The thing about SDCC is that it's not so much about comics, which makes it fun in other ways. For example, each year we are right beside the Suicide Girls' booth. Here's Lisa grabbing some afternoon delight. There was a pretty naked ass on the other side of that curtain.

After a tough day at the convention centre and a quick shower beer (all I'm saying is that it's okay to drink a beer in the shower to save time and it is not a desperate alcoholic cry for help at all), we hit the town for a really nice dinner with some really nice people. L–R: Gilbert Hernandez, with his incredibly warm and charming wife, Carol, and equally lovely daughter Natalia hiding behind him, Peter Birkemoe of Toronto's The Beguiling, Noel Murray from the AV Club, Tom Spurgeon, Lisa Hanawalt, me, Jade, and Tom Gauld with a suspicious look on his face.

The next day was Friday, and this is when things really start to pick up at the con. These three very proud men—Martin Wong, Eric Nakamura, and Greg Wong—swung by the booth and struck a pose for us. Reggie 12, of course, was originally serialized in Giant Robot. I am almost certain that they consider publishing Reggie-12 their greatest achievement. I didn't ask but it makes sense.

One cool thing about SDCC is that we get to shake the hands of so many of the incredible retailers that work so hard to sell our books. Pictured above are two striking men (whose names I failed to grab, oof) from Dr. Comics and Mr. Games in North Oakland, CA.

Here's Jarrett Samson from Golden Age 1 looking not all that impressed, which is odd because he's holding a really awesome book—Matt Forsythe's Jinchalo.

And here's Raymond Duran from A Shop Called Quest in Redlands, California, very proudly holding his sparkling new copy of Optic Nerve 13!

And lastly, here's Griffin Kale from Acme Comics in Greensboro, NC, holding his paperback edition of Paying For It.

I'm told programming at SDCC this year was strong. Being stuck behind the booth for 10 hours a day makes it hard for me to back up this statement, but I did make it to the Humor in Comics panel with Jeffrey Brown, Tom Gauld, Lisa Hanawalt, and Ellen Forney. On the way up to the panel Lisa and Tom mentioned that humor panels are hard because everyone expects them to go up there and be funny, and that's hard to pull off. But, you guys, they were funny! And smart, and modest, and just generally entertaining.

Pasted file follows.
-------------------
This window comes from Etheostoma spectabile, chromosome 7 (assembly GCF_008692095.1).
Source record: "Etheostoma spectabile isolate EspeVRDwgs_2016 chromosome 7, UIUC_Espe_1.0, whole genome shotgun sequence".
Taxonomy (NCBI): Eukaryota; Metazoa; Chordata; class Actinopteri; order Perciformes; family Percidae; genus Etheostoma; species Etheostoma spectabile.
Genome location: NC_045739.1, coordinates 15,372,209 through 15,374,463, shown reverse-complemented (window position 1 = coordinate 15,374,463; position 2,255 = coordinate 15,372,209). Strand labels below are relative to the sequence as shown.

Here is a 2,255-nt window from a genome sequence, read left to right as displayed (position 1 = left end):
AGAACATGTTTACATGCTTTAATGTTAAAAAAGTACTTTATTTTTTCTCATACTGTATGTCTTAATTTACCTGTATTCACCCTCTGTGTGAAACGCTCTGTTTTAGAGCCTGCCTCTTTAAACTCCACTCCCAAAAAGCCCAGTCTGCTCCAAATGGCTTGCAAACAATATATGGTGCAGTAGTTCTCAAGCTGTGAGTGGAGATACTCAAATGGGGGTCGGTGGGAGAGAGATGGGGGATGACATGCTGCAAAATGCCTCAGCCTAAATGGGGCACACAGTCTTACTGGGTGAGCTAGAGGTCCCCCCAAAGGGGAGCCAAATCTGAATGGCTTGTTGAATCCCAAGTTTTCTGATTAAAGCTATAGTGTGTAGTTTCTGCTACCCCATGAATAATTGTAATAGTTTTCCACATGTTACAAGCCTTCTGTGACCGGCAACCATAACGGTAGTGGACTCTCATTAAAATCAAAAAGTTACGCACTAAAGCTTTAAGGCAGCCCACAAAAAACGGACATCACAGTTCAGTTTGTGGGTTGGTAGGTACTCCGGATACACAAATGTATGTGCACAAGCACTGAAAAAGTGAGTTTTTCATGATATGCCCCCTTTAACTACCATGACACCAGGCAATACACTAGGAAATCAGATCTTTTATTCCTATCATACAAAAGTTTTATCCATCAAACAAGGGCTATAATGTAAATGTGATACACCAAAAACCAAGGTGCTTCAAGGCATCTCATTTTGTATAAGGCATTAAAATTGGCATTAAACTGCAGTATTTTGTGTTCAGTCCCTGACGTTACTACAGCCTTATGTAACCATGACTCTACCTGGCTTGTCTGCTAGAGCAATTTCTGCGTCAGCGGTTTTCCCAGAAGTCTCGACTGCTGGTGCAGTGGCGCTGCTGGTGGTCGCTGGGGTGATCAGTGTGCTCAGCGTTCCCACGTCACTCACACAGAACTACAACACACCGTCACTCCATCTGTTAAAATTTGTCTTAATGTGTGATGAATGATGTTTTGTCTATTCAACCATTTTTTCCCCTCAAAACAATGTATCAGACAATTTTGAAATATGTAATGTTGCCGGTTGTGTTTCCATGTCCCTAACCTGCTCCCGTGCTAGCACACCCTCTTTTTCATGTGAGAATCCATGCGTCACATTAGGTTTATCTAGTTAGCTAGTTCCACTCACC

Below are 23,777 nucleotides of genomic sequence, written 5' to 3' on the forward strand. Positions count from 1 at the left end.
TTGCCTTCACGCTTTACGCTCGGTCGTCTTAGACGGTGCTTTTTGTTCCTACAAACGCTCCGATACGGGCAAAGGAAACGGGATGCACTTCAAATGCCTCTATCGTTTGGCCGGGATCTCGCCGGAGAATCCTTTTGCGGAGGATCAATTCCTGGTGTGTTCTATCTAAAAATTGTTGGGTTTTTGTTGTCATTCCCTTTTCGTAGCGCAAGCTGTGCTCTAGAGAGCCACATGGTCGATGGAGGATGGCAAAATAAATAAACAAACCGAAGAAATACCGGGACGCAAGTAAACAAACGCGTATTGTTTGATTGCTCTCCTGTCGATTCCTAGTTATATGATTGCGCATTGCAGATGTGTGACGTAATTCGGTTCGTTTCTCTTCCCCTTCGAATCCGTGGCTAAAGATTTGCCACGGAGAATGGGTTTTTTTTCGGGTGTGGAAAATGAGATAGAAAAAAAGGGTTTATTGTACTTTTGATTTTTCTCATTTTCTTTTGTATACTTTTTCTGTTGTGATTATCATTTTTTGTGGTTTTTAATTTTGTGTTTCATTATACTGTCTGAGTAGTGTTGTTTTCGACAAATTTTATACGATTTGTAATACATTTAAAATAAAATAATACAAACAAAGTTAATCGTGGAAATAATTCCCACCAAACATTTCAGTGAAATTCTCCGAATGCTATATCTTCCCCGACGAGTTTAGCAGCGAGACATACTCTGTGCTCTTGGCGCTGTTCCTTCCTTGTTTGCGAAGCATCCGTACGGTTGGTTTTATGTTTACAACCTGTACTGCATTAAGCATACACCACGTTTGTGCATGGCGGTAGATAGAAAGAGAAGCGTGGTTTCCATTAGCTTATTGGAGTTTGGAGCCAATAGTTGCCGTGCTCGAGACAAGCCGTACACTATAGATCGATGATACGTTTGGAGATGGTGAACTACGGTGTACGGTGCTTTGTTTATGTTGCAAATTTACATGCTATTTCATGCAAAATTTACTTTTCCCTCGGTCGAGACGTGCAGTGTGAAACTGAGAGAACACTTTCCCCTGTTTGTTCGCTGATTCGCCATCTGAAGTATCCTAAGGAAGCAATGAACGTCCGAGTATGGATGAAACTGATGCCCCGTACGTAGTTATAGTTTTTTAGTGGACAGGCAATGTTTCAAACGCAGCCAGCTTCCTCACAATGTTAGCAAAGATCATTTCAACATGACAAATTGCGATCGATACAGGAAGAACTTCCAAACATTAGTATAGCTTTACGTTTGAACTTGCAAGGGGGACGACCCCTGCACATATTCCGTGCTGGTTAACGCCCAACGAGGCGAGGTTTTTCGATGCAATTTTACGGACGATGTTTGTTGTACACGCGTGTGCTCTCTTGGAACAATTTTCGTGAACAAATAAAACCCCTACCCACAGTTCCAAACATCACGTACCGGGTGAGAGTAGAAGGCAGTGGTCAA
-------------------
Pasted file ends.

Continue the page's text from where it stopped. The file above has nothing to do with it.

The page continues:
And here's Tom again at his spotlight panel this time, telling everyone how to make very very good comics. 

Later on that night was the Eisner Awards. This year Tom Spurgeon won for best comics reportage, which he is certainly deserving of. Congrats, Tom, you handsome devil.

And then things got super weird. John Barrowman offered to strip and then Jonathan Ross tried to get Neil Gaiman to make out with him and then Jonathan kissed John and then later on Chip Kidd made out with Neil Gaiman but I was too busy OMGing to take a photo and there was also a lot of talk about flesh, human flesh, and touching it. After all this kissing happened I was pretty H & B'ed and got super excited when Spike from Buffy the Vampire Slayer was presenting in a category that our dearest Michael DeForge was nominated in and if Michael had won, yours truly was gonna get in on all that kissing action when she went up there to accept for him. Too bad Michael wasn't a harder worker or we both could have been winners that night.

The next day was Saturday—or, the masquerade contest day. I know what you're thinking: Isn't everyday at SDCC a masquerade? Well, yes. But things get extra weird on the Saturday. Vera Brosgol's hubby, Jeremy Spake, had the very best costume of the whole show: Ryan Gosling from Lisa's Drive review. He didn't have 246 toothpicks in there, but I'm not faulting him for it.

Look, I'm trying really hard to honor Tom's no-costume request, but this elf guy looked so much like Ryan Gosling and this woman is wearing a cape and there's not much else to say I guess.

Is anyone still reading this? I dunno, but this horse costume was awesome and I wanted to ride it.

Lisa signed a gazillion books, and each was awesome and hilarious, but this may have been the best. The lucky owner is Michael Morris from Chronicle books, wearing what was the best Princess Leia costume of the con.